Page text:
The following article was extracted from The Great Repricing: Financial Advice in the Age of Climate Change, excerpted with kind permission from and presented by Gitterman Asset Management on Entelligent.
In real estate, as in other investment classes, the question is no longer if climate change will affect asset prices, but when and how: will repricing happen in an orderly fashion or through a series of shocks and sudden drops? In either case, global asset managers such as PGIM Real Estate are seeking both to mitigate the immediate physical risks posed by current levels of climate change and invest in solutions that move us towards a net zero carbon future.
The time has come for long-term investors to view climate change not just as a risk factor in their investment framework but as an opportunity for active alpha generation along the path to a greener economy.
At this moment, the most catastrophic physical impacts of climate change are beyond the horizon of most real estate investment decisions. Even for longer-term investments like residential mortgages, investors seem to look away from climate factors even in geographies most at risk, such as Florida, California, and Maryland1.
Furthermore, there are some structural factors in the US residential mortgage market that separate long-term risks like climate change from the risks that are factored into the underwriting process. For example, in the secondary mortgage market, banks can offload their conforming mortgage risk to government-sponsored enterprises (GSEs). Since they typically do not retain the 30-year loans they underwrite, banks originating mortgages have little incentive to account for flood risk in mortgage pricing.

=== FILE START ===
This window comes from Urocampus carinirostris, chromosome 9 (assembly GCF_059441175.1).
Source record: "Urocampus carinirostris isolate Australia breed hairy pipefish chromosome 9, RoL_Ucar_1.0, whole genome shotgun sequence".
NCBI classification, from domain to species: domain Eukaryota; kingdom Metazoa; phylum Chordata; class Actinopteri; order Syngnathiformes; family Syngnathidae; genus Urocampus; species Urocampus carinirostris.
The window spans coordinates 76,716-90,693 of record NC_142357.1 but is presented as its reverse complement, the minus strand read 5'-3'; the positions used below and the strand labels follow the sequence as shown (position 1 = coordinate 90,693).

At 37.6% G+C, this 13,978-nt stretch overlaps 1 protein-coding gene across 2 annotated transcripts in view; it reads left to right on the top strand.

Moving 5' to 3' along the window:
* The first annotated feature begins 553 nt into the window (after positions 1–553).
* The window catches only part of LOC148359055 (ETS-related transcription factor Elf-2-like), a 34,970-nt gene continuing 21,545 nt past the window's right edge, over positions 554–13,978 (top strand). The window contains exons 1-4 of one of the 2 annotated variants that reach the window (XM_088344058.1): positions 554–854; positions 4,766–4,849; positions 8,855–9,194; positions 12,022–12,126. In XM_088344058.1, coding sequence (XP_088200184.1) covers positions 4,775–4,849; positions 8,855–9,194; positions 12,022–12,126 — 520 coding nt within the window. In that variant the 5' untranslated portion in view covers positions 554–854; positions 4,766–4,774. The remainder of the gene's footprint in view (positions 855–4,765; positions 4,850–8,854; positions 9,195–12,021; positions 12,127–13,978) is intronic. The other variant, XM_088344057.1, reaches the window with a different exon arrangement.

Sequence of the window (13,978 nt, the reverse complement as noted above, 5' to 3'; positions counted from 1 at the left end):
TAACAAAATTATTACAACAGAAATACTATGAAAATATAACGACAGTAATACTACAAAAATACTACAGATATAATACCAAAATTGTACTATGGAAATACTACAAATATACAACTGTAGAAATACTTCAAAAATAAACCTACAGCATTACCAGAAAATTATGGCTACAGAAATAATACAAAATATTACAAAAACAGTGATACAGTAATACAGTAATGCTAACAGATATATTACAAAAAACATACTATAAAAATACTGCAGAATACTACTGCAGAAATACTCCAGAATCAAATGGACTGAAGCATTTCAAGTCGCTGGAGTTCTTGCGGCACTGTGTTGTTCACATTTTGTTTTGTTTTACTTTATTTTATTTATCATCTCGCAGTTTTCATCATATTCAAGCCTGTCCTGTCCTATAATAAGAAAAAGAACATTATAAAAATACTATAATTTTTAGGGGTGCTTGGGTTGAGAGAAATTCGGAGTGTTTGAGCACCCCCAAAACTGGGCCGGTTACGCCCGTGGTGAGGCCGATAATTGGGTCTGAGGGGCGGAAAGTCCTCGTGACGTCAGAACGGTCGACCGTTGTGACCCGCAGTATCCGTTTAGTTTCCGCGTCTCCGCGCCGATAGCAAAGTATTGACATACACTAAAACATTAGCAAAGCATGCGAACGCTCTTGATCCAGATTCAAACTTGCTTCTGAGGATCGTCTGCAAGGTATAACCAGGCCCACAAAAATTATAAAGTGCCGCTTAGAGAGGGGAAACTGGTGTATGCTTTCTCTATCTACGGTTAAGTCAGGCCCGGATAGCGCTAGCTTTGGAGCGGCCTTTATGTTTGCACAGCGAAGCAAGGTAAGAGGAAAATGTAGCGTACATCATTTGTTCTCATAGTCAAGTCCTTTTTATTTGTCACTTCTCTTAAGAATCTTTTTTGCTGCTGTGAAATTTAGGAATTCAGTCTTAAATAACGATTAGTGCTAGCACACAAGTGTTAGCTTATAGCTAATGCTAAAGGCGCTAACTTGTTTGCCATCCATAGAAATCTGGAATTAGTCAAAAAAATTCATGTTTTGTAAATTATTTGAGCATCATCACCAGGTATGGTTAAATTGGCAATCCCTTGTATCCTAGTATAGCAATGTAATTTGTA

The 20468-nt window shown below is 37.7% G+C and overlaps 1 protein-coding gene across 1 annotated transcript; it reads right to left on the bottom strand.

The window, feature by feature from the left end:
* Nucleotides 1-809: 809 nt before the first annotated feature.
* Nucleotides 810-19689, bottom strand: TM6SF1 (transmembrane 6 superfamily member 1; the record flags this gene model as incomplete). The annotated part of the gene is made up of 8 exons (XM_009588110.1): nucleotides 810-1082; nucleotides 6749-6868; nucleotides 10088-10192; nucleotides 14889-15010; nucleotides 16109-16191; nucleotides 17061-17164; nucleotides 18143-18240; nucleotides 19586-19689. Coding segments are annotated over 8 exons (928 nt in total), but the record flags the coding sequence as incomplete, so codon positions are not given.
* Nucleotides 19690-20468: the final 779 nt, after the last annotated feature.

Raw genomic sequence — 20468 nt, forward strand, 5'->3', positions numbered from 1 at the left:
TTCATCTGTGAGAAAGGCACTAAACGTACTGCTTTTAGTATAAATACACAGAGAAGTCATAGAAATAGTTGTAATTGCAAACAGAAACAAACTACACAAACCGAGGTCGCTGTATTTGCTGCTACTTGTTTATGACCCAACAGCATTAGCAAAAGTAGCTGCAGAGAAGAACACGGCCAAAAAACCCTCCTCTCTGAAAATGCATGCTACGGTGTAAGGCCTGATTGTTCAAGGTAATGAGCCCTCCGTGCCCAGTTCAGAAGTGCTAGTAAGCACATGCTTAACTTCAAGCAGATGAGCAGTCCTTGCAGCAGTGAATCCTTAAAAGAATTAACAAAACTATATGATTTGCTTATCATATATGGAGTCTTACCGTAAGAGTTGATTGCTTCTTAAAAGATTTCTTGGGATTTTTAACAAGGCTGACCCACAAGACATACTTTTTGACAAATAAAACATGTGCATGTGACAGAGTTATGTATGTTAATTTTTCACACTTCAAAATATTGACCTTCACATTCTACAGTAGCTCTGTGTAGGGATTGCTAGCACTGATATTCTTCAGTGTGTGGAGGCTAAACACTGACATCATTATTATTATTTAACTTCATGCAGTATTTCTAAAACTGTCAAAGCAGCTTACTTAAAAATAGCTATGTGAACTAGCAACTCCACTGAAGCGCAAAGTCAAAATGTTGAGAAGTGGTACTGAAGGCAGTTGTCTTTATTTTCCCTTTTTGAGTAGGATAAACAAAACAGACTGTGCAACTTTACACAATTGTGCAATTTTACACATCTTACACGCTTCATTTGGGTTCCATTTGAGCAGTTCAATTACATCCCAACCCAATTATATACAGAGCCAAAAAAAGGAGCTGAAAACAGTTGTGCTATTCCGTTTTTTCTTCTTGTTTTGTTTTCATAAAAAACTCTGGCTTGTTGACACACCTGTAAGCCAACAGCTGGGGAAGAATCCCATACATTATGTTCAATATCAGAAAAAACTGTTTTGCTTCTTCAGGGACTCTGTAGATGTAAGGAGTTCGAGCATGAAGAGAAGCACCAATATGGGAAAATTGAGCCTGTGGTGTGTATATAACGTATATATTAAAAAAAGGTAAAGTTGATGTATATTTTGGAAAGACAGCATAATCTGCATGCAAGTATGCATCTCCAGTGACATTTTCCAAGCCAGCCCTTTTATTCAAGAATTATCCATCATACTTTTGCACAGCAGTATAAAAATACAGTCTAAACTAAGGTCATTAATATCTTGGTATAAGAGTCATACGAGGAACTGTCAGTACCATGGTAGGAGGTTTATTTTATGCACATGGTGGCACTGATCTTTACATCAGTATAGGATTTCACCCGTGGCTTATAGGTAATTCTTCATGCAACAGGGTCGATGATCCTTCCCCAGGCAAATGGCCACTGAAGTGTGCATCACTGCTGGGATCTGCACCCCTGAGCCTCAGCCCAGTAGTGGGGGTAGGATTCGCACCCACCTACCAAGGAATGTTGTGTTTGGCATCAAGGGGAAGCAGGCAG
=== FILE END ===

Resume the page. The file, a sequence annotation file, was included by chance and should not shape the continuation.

But supposing we get past this “tragedy of the horizon2,” the lack of clarity around the timing and geographical manifestations of climate shocks makes it challenging to precisely incorporate them into the pricing of individual real estate assets. Even though we know that each year brings a more extreme hurricane season, for example, it is hard to predict exactly where and when the next big storm will cause large scale property damage. And there is always the question of returns that we might miss out on—either by not investing in assets that are highly valued now, even if riskier longer term, or by making larger capital investments now to reduce carbon emissions and mitigate risks that are not reflected in current valuations or income. While real estate is all about location, location, location, it is also about timing, timing, timing.
However, just because the industry isn’t consistently pricing in climate change, it doesn’t mean that firms like PGIM Real Estate aren’t evaluating it and seeking to be in the best possible position when repricing occurs. We are increasingly finding that our most sophisticated investors and tenants are demanding it. Furthermore, we recognize that while a stronger regulatory framework might be hard to adjust to at first, it has the potential to smooth the transition and prevent extreme, unpredictable shocks.